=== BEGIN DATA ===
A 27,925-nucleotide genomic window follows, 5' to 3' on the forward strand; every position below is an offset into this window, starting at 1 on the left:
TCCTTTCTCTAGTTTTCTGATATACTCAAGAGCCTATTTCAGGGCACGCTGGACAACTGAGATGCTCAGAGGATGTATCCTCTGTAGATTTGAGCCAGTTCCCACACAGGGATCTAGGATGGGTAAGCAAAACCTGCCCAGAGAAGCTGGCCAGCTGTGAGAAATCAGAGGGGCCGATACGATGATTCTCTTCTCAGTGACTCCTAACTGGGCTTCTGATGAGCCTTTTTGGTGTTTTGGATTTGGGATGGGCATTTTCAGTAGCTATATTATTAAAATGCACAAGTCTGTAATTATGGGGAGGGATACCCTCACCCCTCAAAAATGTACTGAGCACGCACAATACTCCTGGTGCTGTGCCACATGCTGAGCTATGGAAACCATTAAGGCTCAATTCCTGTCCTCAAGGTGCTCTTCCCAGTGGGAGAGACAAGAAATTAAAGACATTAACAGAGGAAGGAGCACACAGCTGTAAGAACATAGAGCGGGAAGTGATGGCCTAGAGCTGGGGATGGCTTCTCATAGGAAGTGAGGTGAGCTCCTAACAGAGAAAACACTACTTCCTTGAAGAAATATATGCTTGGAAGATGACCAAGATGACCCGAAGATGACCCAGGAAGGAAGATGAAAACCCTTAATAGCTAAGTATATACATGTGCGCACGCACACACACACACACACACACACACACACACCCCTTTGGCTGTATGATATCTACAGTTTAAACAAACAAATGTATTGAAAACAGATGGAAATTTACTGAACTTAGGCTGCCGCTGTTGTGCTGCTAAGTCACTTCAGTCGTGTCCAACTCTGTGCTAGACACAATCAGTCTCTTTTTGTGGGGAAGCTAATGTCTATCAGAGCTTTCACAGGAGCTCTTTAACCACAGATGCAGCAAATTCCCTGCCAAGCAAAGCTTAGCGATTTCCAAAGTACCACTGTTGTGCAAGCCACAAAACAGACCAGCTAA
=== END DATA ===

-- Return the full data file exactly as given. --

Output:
A 27,925-nucleotide genomic window follows, 5' to 3' on the forward strand; every position below is an offset into this window, starting at 1 on the left:
TCCTTTCTCTAGTTTTCTGATATACTCAAGAGCCTATTTCAGGGCACGCTGGACAACTGAGATGCTCAGAGGATGTATCCTCTGTAGATTTGAGCCAGTTCCCACACAGGGATCTAGGATGGGTAAGCAAAACCTGCCCAGAGAAGCTGGCCAGCTGTGAGAAATCAGAGGGGCCGATACGATGATTCTCTTCTCAGTGACTCCTAACTGGGCTTCTGATGAGCCTTTTTGGTGTTTTGGATTTGGGATGGGCATTTTCAGTAGCTATATTATTAAAATGCACAAGTCTGTAATTATGGGGAGGGATACCCTCACCCCTCAAAAATGTACTGAGCACGCACAATACTCCTGGTGCTGTGCCACATGCTGAGCTATGGAAACCATTAAGGCTCAATTCCTGTCCTCAAGGTGCTCTTCCCAGTGGGAGAGACAAGAAATTAAAGACATTAACAGAGGAAGGAGCACACAGCTGTAAGAACATAGAGCGGGAAGTGATGGCCTAGAGCTGGGGATGGCTTCTCATAGGAAGTGAGGTGAGCTCCTAACAGAGAAAACACTACTTCCTTGAAGAAATATATGCTTGGAAGATGACCAAGATGACCCGAAGATGACCCAGGAAGGAAGATGAAAACCCTTAATAGCTAAGTATATACATGTGCGCACGCACACACACACACACACACACACACACACACCCCTTTGGCTGTATGATATCTACAGTTTAAACAAACAAATGTATTGAAAACAGATGGAAATTTACTGAACTTAGGCTGCCGCTGTTGTGCTGCTAAGTCACTTCAGTCGTGTCCAACTCTGTGCTAGACACAATCAGTCTCTTTTTGTGGGGAAGCTAATGTCTATCAGAGCTTTCACAGGAGCTCTTTAACCACAGATGCAGCAAATTCCCTGCCAAGCAAAGCTTAGCGATTTCCAAAGTACCACTGTTGTGCAAGCCACAAAACAGACCAGCTAA